In some cases, it's not enough to educate only landowners on sound forest management practices. To help prevent protests over timber harvests, the public at large also needs to understand the basics. That's why David Anderson, director of education with the Society for the Protection of New Hampshire Forests (SPNHF), says he needs to be "bilingual." He explains: "I need to be able to talk to people who work in the forests, and those who rarely visit them." Anderson doesn't just talk to people about forest management, he often brings groups out in the woods to see a harvest up close.
SPNHF (www.forestsociety.org) has existed for more than 100 years and boasts more than 10,000 members that support its mission to "protect the state's most important landscapes while promoting the wise use of its renewable natural resources." The society oversees 170 properties, totaling more than 50,000 acres throughout the state, and holds conservation easements to 679 (and counting) properties representing 106,000-plus acres. Its staff is busy managing and enrolling these properties, tracking legislation that impacts the forest industry in the Granite State, conducting extensive research and mapping to better understand the state's natural resources and much more. Perhaps the SPNHF's more visible efforts come in the form of public education. Key among these outreach efforts are the regular "timber harvest tours" conducted at society properties.
When the program first started, the approach was to bring groups into the woods prior to the start of a harvest. "We found that preharvest tours just didn't work very well," Anderson recalls. "We found that it's sort of esoteric to have people walk around and try to explain where there's a lot of flagging and blue paint. It just doesn't resonate with the audience. What does resonate is when there's an active timber harvest going on. The loggers are there, the machines are there, there are piles of logs."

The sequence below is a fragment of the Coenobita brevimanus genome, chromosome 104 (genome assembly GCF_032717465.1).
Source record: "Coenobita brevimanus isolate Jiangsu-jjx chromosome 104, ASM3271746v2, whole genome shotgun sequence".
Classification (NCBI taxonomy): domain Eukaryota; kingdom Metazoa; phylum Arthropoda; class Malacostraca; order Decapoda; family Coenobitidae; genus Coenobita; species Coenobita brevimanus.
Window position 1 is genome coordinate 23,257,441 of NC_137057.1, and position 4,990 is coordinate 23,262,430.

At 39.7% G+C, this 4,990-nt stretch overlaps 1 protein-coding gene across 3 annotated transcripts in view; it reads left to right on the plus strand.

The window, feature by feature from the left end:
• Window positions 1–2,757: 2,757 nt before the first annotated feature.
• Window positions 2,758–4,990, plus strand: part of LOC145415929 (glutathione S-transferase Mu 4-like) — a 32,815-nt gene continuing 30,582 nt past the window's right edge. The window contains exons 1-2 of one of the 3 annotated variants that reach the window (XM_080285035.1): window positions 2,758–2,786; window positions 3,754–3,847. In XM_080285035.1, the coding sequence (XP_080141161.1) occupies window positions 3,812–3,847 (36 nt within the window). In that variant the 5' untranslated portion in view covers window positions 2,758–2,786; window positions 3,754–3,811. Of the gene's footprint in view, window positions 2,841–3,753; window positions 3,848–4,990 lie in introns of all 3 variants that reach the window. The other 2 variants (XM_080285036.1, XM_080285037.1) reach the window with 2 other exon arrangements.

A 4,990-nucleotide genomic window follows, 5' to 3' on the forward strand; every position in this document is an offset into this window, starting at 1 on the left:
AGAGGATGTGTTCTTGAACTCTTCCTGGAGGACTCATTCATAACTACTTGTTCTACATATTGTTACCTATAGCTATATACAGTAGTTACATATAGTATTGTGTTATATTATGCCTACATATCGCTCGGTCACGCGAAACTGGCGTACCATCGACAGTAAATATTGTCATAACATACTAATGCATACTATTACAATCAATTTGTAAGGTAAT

Still, Anderson doesn't start these tours next to the piles of logs on the land; he begins in the back end of the property. "If you start by talking about dollars and logs, it's hard to get back to forestry," he explains. "Instead, we walk to the back of the job. Along the way, people get a chance to see areas that have been cut, to see muddy roads, to see slash and patch cuts. Then we look at stumps and explain how the trees were felled."
He shows them culverts that have been installed, water bars, how wetland areas have been crossed according to regulations, explains the concept of "bumper trees" left along the skid trail to protect other nearby trees, how skid roads have been laid out to promote efficiency while avoiding sensitive areas, and so on. Next, he tries to show those in attendance an area that's been marked but not yet cut, to talk about what trees are being cut and which are being left, as well as the value of opening up areas to more sunlight. The complexity of the planning that has gone into the harvest is often a surprise to those who might have assumed that loggers simply went in, cut trees and hauled them out.
Finally, the tour returns to the landing, to see the logs that have been removed and sorted into various piles depending on market. "One of the biggest questions people have is: 'What are trees worth?' And that opens up a whole discussion of markets and transportation and how trees are sold - stumpage or roadside or cut-and-haul or a lump sum sale, etc.," Anderson says. He explains how various markets work; how people all along the chain from the forester to the logger to the mill get paid; the local 10 percent stumpage yield tax required in New Hampshire; the federal income taxes due on timber harvests; and more. Again, the complexity of these issues surprises most people on the tour, he says.